Friday, July 12, 2013

Greek Legend: Alexander and Bucephalus

Have you heard of Alexander the Great's horse? He was very big and strong, and that is why he was given the name Bucephalus, Ox-Head (Bu-cephalus). His head was as big as the head of an ox!

When Alexander was thirteen years old, a horse-trader brought Bucephalus to the court of Alexander's father, King Philip. King Philip was impressed by the horse, but he feared no one could tame him. Each time someone tried to mount the horse, Bucephalus went wild and threw the rider from his back. King Philip was ready to send Bucephalus away when young Alexander spoke up.

"Father, let me try!" he said. "I am sure I will be able to ride him."

Philip was impressed by his son's determination. "Go ahead and try, my son," he replied.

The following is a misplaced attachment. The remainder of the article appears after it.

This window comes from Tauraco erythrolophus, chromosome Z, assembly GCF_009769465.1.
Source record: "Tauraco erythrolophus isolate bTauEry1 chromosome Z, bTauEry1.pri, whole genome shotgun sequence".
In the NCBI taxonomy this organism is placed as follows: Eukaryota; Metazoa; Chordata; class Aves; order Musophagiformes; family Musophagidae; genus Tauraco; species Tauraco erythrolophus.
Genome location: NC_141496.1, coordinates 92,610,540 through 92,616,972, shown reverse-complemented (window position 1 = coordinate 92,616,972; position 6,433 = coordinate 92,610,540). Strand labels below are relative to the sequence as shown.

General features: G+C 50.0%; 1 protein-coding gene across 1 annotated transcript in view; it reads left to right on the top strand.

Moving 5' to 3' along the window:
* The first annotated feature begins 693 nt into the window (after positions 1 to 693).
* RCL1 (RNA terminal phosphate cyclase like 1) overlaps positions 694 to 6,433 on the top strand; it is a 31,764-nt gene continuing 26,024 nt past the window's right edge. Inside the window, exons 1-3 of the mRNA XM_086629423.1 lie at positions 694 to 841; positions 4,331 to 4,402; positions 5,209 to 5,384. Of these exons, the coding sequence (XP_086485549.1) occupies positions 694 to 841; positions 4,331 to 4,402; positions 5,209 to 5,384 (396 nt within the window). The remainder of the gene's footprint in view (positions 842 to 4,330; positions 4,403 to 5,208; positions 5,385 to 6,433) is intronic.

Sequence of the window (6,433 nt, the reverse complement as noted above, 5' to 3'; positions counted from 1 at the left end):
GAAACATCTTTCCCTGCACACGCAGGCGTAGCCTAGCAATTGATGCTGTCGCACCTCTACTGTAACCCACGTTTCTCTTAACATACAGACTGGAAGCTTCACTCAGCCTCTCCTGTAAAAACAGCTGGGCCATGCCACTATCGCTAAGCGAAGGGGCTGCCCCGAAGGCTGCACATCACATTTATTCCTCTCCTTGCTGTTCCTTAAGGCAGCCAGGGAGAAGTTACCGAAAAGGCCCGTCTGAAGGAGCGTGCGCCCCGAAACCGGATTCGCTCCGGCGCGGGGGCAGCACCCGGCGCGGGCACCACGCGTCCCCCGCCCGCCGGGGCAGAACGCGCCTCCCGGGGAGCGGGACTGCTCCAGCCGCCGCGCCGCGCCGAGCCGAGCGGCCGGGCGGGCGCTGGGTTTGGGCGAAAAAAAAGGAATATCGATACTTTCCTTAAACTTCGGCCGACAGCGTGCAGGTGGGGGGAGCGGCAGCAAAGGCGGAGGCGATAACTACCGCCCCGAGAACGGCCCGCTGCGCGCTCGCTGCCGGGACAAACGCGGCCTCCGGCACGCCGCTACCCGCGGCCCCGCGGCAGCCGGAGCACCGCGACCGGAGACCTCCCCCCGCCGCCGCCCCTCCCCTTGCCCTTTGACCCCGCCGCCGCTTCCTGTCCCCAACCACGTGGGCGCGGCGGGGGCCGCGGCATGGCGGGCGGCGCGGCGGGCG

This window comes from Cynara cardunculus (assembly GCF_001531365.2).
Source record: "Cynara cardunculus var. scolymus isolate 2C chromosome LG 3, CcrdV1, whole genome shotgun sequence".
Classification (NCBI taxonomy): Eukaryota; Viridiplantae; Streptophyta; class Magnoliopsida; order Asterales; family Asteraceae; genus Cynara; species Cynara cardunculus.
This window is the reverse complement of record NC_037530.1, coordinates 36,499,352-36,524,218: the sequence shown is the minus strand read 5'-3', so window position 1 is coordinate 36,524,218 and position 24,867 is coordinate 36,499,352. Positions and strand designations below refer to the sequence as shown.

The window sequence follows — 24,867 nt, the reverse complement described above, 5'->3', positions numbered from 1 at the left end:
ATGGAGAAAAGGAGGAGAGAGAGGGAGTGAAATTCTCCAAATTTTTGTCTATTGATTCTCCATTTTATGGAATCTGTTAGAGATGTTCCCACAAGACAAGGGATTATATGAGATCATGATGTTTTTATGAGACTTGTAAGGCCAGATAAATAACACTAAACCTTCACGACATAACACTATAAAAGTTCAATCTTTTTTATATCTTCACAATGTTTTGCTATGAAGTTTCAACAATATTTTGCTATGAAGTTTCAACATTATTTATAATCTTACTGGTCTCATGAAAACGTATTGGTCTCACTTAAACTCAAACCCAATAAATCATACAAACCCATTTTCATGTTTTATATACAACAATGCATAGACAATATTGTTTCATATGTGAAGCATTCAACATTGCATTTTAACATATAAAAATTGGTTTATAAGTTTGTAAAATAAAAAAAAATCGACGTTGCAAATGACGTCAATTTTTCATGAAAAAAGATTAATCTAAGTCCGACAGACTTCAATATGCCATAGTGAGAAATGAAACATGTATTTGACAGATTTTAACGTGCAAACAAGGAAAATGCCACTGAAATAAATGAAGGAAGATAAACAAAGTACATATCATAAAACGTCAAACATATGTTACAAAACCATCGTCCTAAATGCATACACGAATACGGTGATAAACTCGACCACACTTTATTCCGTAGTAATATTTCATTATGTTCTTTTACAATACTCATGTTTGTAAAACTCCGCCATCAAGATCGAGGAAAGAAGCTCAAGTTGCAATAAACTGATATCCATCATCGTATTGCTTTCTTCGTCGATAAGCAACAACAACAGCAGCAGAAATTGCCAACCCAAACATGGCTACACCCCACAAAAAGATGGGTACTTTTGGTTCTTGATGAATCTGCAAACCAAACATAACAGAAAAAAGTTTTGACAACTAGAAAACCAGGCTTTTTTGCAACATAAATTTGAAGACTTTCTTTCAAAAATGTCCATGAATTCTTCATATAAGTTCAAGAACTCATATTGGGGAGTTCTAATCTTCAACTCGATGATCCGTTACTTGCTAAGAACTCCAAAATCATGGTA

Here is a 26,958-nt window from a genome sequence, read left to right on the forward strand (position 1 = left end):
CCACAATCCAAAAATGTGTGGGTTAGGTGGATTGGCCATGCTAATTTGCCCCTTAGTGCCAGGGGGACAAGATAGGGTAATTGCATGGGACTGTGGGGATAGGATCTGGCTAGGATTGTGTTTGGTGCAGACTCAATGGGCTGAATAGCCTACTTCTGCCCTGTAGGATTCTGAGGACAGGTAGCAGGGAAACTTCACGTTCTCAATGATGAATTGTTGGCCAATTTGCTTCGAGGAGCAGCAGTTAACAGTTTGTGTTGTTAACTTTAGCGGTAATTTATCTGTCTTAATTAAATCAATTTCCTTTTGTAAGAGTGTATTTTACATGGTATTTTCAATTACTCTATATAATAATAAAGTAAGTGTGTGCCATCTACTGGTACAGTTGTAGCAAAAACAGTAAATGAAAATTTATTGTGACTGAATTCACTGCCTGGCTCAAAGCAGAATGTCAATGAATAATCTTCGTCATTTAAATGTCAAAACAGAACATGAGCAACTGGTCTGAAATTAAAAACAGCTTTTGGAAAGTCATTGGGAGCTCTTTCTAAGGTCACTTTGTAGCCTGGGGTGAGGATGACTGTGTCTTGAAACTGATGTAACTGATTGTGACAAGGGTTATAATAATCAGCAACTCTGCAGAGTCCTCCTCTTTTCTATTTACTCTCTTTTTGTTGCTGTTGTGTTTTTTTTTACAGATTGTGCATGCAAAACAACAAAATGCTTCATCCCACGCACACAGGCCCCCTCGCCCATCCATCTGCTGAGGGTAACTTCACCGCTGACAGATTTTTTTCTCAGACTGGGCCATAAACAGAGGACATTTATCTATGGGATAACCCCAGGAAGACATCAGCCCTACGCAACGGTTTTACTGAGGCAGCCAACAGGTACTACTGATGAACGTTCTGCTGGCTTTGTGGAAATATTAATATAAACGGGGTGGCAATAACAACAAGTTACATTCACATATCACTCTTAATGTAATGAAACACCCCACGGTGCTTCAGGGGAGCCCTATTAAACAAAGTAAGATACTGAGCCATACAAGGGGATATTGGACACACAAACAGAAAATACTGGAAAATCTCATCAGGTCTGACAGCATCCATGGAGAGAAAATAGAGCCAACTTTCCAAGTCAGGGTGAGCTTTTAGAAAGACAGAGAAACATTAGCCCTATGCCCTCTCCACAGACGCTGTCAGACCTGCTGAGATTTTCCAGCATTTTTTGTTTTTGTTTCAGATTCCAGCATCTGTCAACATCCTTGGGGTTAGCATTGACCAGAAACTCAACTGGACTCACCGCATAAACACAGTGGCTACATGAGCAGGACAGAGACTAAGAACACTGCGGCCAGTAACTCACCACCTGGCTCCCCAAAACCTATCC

Alexander approached the horse slowly and turned him to face the sun. He then slowly removed his cloak and laid it upon the ground. Then, to everyone's amazement, the horse allowed Alexander to ride him without protest. When Alexander dismounted, he again took care to make sure Bucephalus was facing into the sun.

His father then exclaimed, "Well done, my son! The horse shall be yours! But how did you manage to tame this wild creature?"

"I could see that the horse was terrified of his own shadow," Alexander replied, "so I pointed him towards the sun, and I also removed my cloak so it would not flutter in the breeze. I knew that if I could take away his fears, I would be able to ride him!"

Bucephalus and Alexander rode together in many triumphant battles, and when Bucephalus died, Alexander buried him with great honors on the bank of the Hydaspes River in what is now Pakistan.

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